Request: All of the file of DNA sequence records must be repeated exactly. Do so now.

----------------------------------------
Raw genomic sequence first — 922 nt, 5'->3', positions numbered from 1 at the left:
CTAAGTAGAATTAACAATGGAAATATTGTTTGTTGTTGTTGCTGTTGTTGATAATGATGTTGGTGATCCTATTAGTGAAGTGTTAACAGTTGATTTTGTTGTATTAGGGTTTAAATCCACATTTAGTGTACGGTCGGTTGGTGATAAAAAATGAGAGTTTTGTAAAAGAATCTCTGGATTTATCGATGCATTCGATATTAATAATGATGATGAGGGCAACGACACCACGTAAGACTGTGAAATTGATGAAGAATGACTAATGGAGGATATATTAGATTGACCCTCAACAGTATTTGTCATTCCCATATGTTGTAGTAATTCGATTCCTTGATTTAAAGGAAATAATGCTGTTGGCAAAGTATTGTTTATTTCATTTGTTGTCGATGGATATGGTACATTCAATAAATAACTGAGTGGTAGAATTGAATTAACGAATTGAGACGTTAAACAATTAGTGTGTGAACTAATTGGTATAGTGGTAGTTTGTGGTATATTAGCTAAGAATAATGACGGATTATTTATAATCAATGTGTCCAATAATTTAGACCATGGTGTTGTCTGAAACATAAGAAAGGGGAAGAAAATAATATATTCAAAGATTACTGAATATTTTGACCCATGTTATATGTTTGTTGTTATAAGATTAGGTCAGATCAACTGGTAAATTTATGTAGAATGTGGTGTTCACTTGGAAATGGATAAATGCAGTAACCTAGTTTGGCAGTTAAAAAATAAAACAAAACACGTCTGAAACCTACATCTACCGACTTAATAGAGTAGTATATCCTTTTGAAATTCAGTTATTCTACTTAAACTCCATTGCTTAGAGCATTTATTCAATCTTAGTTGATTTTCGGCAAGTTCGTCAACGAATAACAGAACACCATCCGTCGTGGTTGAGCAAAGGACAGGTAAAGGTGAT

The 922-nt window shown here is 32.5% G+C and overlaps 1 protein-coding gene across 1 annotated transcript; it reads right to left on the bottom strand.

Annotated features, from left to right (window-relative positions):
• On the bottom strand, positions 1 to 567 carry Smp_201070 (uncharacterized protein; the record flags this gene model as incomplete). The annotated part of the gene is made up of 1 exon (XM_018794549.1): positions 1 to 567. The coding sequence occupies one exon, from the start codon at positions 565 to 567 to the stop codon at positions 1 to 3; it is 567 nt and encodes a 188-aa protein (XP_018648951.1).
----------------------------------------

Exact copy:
Raw genomic sequence first — 922 nt, 5'->3', positions numbered from 1 at the left:
CTAAGTAGAATTAACAATGGAAATATTGTTTGTTGTTGTTGCTGTTGTTGATAATGATGTTGGTGATCCTATTAGTGAAGTGTTAACAGTTGATTTTGTTGTATTAGGGTTTAAATCCACATTTAGTGTACGGTCGGTTGGTGATAAAAAATGAGAGTTTTGTAAAAGAATCTCTGGATTTATCGATGCATTCGATATTAATAATGATGATGAGGGCAACGACACCACGTAAGACTGTGAAATTGATGAAGAATGACTAATGGAGGATATATTAGATTGACCCTCAACAGTATTTGTCATTCCCATATGTTGTAGTAATTCGATTCCTTGATTTAAAGGAAATAATGCTGTTGGCAAAGTATTGTTTATTTCATTTGTTGTCGATGGATATGGTACATTCAATAAATAACTGAGTGGTAGAATTGAATTAACGAATTGAGACGTTAAACAATTAGTGTGTGAACTAATTGGTATAGTGGTAGTTTGTGGTATATTAGCTAAGAATAATGACGGATTATTTATAATCAATGTGTCCAATAATTTAGACCATGGTGTTGTCTGAAACATAAGAAAGGGGAAGAAAATAATATATTCAAAGATTACTGAATATTTTGACCCATGTTATATGTTTGTTGTTATAAGATTAGGTCAGATCAACTGGTAAATTTATGTAGAATGTGGTGTTCACTTGGAAATGGATAAATGCAGTAACCTAGTTTGGCAGTTAAAAAATAAAACAAAACACGTCTGAAACCTACATCTACCGACTTAATAGAGTAGTATATCCTTTTGAAATTCAGTTATTCTACTTAAACTCCATTGCTTAGAGCATTTATTCAATCTTAGTTGATTTTCGGCAAGTTCGTCAACGAATAACAGAACACCATCCGTCGTGGTTGAGCAAAGGACAGGTAAAGGTGAT

The 922-nt window shown here is 32.5% G+C and overlaps 1 protein-coding gene across 1 annotated transcript; it reads right to left on the bottom strand.

Annotated features, from left to right (window-relative positions):
• On the bottom strand, positions 1 to 567 carry Smp_201070 (uncharacterized protein; the record flags this gene model as incomplete). The annotated part of the gene is made up of 1 exon (XM_018794549.1): positions 1 to 567. The coding sequence occupies one exon, from the start codon at positions 565 to 567 to the stop codon at positions 1 to 3; it is 567 nt and encodes a 188-aa protein (XP_018648951.1).